Everybody lives with boundaries. We move and work within buildings with walls. We walk on sidewalks that are separated from the streets. We drive and ride in vehicles which follow many traffic boundaries. Do you ever hear people complaining or rebelling against these “oppressive boundaries”? No, because we all know that boundaries are necessary in life—for our protection and the safety of others. I wouldn’t walk down the street saying, “I’m tired of all these boundaries. I’ll walk wherever I want, whenever I want. After all, I’m a free person.” The truth is I can be free…and be dead! Now, connect this with what Jesus taught us about freedom. He said, “Everyone who sins is a slave to sin” (John 8:34). He also said, “If the Son sets you free, you will be free indeed” (John 8:36). Why is it that our culture understands the need for physical boundaries, but disparages and ignores spiritual and moral boundaries? For example, God’s Word gives many commands and teachings about sexual self-control and faithfulness. However, the media constantly bombards us with images and messages that make us think sexual boundaries are repressive and restrictive…limits of our freedom. So, in our attempt to become our own little gods, we fashion our own boundaries to match our lifestyle and broken conscience. A man once told me (with self-righteousness), “I am into porn, but not anything with children.” At the time he told me, he was alone and quite miserable…divorced from his wife who couldn’t stand his selfish behavior. Always remember, God’s boundaries are for our benefit. Don’t let the “freedom lie” get you to believe that you can find joy and freedom apart from God. True freedom and safety in this confusing world is only found by living under the control of God’s Spirit and God’s Word. His boundaries are for our blessing!

Pastor Mark Boucher

Complete Devotion

Jesus is looking for disciples—not crowds. A lot of people came to see Jesus during His ministry because He was performing amazing miracles. On occasions, He even multiplied loaves and fish…free food for all! But Jesus knew human nature. Those who followed Him just for the “show” or “freebies” would only continue as long as the benefits kept coming. Sadly, most of those in the crowd looked only to their own self-interests. Their attitudes mirrored the hearts of many today, “If Jesus makes me happy and blesses my life and my plans, then maybe I will serve Him.” As I am reading the Gospel of Luke, I notice that Jesus purposely made strong, demanding statements. “Large crowds were traveling with Jesus, and turning to them he said: If anyone comes to me and does not hate his father and mother, his wife and children, his brothers and sisters—yes even his own life—he cannot be my disciple. And anyone who does not carry his cross and follow me cannot be my disciple” (Luke 14:25-27). He also said, “In the same way, any of you who does not give up everything he has cannot be my disciple” (Luke 14:33).  Statements like these did not exactly endear Jesus to the self-consumed—those wanting to use Jesus for their personal advancement. The Lord certainly does not encourage us to hate our family members or forbid us to own basic things in life. However, His call is one of complete surrender to Himself. The true believer follows Jesus with the settled attitude that “no person or thing is more important than loving and obeying Jesus Himself.” May the One who examines the heart find us wholly devoted to Him, whether our circumstances are easy or extremely difficult. Complete salvation from Jesus requires nothing less than complete devotion from us. Paul said, “I know whom I have believed and am convinced that he is able to guard what I have entrusted to him for that day” (2 Timothy 1:12).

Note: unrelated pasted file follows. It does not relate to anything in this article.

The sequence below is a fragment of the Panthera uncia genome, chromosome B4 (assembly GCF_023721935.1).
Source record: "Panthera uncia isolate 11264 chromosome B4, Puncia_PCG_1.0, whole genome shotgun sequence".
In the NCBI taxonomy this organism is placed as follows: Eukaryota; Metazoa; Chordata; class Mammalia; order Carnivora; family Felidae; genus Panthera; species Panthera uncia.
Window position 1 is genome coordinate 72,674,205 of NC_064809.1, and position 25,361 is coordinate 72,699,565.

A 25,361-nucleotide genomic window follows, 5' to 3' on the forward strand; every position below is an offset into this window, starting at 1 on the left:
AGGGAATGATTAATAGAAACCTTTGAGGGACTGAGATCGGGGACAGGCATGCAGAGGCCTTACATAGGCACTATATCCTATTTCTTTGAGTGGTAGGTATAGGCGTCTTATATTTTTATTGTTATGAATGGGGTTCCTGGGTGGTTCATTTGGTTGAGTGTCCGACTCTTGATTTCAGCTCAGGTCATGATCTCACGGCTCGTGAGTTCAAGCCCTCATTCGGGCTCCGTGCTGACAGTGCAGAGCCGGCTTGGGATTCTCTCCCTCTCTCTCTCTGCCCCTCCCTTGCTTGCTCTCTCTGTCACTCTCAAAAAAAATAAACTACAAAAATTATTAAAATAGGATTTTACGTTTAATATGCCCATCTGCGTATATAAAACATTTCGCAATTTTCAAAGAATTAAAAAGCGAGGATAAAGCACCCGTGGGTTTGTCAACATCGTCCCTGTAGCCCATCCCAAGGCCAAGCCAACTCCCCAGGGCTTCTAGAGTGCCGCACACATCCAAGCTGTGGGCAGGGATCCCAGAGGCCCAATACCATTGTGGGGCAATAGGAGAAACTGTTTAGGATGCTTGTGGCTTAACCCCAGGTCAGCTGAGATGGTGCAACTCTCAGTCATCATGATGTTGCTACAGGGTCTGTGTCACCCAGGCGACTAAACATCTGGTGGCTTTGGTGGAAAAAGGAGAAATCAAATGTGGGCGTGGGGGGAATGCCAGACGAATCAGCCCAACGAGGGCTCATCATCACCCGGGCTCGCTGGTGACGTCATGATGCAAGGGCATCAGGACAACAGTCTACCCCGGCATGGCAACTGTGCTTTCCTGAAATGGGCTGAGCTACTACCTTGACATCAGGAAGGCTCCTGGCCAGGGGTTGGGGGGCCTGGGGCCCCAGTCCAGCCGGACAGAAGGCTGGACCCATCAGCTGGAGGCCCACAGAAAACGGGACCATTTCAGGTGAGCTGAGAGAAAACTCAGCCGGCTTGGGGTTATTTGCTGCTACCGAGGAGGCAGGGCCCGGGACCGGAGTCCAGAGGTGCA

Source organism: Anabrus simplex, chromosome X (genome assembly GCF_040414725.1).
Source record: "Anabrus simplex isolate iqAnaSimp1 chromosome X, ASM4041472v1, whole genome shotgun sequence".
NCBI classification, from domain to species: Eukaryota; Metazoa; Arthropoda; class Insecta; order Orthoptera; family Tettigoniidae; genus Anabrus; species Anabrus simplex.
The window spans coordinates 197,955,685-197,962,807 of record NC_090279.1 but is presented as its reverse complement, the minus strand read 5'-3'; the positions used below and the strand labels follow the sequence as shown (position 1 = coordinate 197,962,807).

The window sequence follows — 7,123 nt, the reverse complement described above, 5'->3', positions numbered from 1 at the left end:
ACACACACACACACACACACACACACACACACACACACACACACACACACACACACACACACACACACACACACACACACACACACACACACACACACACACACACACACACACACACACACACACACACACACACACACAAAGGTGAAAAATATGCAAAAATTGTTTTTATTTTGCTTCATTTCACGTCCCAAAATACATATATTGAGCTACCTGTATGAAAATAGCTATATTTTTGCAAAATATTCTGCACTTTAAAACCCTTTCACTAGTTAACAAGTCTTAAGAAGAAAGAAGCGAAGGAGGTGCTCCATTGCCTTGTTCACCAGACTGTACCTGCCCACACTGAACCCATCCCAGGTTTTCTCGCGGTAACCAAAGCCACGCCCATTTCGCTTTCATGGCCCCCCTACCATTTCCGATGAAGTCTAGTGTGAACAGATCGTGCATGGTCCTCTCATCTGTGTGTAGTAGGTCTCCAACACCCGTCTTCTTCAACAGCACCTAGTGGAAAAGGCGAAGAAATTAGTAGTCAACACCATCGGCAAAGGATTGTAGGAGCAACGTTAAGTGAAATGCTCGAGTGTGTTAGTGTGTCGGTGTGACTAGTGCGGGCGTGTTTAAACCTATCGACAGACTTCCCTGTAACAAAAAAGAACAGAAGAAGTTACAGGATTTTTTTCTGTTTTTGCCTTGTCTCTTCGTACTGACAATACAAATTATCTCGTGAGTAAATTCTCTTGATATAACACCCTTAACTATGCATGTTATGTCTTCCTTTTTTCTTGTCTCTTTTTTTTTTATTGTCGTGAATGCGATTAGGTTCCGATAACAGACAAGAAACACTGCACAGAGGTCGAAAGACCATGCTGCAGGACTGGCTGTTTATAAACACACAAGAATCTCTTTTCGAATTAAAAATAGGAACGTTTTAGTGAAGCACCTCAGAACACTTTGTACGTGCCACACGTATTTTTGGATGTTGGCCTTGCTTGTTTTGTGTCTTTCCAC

Pastor Mark Boucher

More

My brother-in-law, Jim, is a pastor in West Virginia. We were chatting recently about what we were preaching in the churches, and he mentioned he is preaching a series. I asked him what the series was about, and he gave me a one word answer: MORE! Since our chat, I have thought a lot about “more” and how it relates to walking with God. From what I read in the Bible, our God is not a God of lack or scarcity. He willingly gives not only what we need to barely survive, but delights in giving “more” so we can bless others. In my devotional reading in 2 Corinthians, I am reminded of Paul’s challenge to the believers to follow-through on their commitment to give a love offering to the suffering believers in Judea. Catch the idea of “more” as he says, “Remember this: Whoever sows sparingly will also reap sparingly, and whoever sows generously will also reap generously. Each man should give what he has decided in his heart to give, not reluctantly or under compulsion, for God loves a cheerful giver” (2 Cor. 9:6-7). Paul is talking here about giving money to help those in need. Money that is given away in Jesus is never lost, but “invested.” God has a perfect memory; He never forgets our acts of love and kindness, and He always has “more” on His heart. Giving does not deplete us, but opens our lives for more of God’s grace and supply to be given to us and through us. And “more” goes way beyond money. The way to reap more fruit of God’s Spirit, or more results in God’s kingdom, is to offer Him more sensitivity to the Spirit, more obedience, and more dedication. As I look back, I realize I regret missing certain opportunities because I had settled for my “enough” instead of reaching for God’s more. “Now to him who is able to do immeasurably MORE than all we ask or imagine, according to his power that is at work within us, to him be glory in the church and in Christ Jesus throughout all generations, for ever and ever! Amen” (Eph. 3:20-21).

Pastor Mark Boucher

Good Fear, Bad Fear

“The fear of the Lord is pure, enduring forever. The ordinances of the Lord are sure and altogether righteous.” Psalm 19:9